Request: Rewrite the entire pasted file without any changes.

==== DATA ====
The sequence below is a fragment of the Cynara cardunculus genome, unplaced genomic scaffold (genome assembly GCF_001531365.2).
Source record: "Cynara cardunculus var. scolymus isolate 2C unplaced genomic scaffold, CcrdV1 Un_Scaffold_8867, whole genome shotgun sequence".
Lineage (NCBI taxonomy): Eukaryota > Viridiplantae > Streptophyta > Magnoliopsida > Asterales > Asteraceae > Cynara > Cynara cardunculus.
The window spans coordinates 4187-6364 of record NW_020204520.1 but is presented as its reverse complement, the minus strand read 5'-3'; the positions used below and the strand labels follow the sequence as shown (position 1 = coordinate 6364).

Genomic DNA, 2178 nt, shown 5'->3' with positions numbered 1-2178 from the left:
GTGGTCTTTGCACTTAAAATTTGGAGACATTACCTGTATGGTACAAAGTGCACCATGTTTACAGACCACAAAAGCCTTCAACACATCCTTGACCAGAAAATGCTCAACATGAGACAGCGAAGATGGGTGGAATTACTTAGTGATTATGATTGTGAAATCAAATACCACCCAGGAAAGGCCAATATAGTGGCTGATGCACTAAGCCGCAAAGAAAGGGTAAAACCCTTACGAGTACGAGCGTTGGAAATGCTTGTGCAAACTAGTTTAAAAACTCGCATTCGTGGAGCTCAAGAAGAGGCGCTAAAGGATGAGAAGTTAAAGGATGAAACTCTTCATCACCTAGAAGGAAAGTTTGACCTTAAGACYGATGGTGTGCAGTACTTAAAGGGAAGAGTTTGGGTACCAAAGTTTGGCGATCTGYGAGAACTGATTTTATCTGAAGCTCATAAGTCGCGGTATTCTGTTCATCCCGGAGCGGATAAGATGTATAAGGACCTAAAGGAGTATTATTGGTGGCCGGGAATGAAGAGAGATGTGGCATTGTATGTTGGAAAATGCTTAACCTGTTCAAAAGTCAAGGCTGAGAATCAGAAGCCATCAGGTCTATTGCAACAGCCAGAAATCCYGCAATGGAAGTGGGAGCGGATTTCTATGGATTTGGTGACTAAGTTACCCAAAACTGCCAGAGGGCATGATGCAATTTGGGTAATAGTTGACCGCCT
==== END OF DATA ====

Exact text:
The sequence below is a fragment of the Cynara cardunculus genome, unplaced genomic scaffold (genome assembly GCF_001531365.2).
Source record: "Cynara cardunculus var. scolymus isolate 2C unplaced genomic scaffold, CcrdV1 Un_Scaffold_8867, whole genome shotgun sequence".
Lineage (NCBI taxonomy): Eukaryota > Viridiplantae > Streptophyta > Magnoliopsida > Asterales > Asteraceae > Cynara > Cynara cardunculus.
The window spans coordinates 4187-6364 of record NW_020204520.1 but is presented as its reverse complement, the minus strand read 5'-3'; the positions used below and the strand labels follow the sequence as shown (position 1 = coordinate 6364).

Genomic DNA, 2178 nt, shown 5'->3' with positions numbered 1-2178 from the left:
GTGGTCTTTGCACTTAAAATTTGGAGACATTACCTGTATGGTACAAAGTGCACCATGTTTACAGACCACAAAAGCCTTCAACACATCCTTGACCAGAAAATGCTCAACATGAGACAGCGAAGATGGGTGGAATTACTTAGTGATTATGATTGTGAAATCAAATACCACCCAGGAAAGGCCAATATAGTGGCTGATGCACTAAGCCGCAAAGAAAGGGTAAAACCCTTACGAGTACGAGCGTTGGAAATGCTTGTGCAAACTAGTTTAAAAACTCGCATTCGTGGAGCTCAAGAAGAGGCGCTAAAGGATGAGAAGTTAAAGGATGAAACTCTTCATCACCTAGAAGGAAAGTTTGACCTTAAGACYGATGGTGTGCAGTACTTAAAGGGAAGAGTTTGGGTACCAAAGTTTGGCGATCTGYGAGAACTGATTTTATCTGAAGCTCATAAGTCGCGGTATTCTGTTCATCCCGGAGCGGATAAGATGTATAAGGACCTAAAGGAGTATTATTGGTGGCCGGGAATGAAGAGAGATGTGGCATTGTATGTTGGAAAATGCTTAACCTGTTCAAAAGTCAAGGCTGAGAATCAGAAGCCATCAGGTCTATTGCAACAGCCAGAAATCCYGCAATGGAAGTGGGAGCGGATTTCTATGGATTTGGTGACTAAGTTACCCAAAACTGCCAGAGGGCATGATGCAATTTGGGTAATAGTTGACCGCCT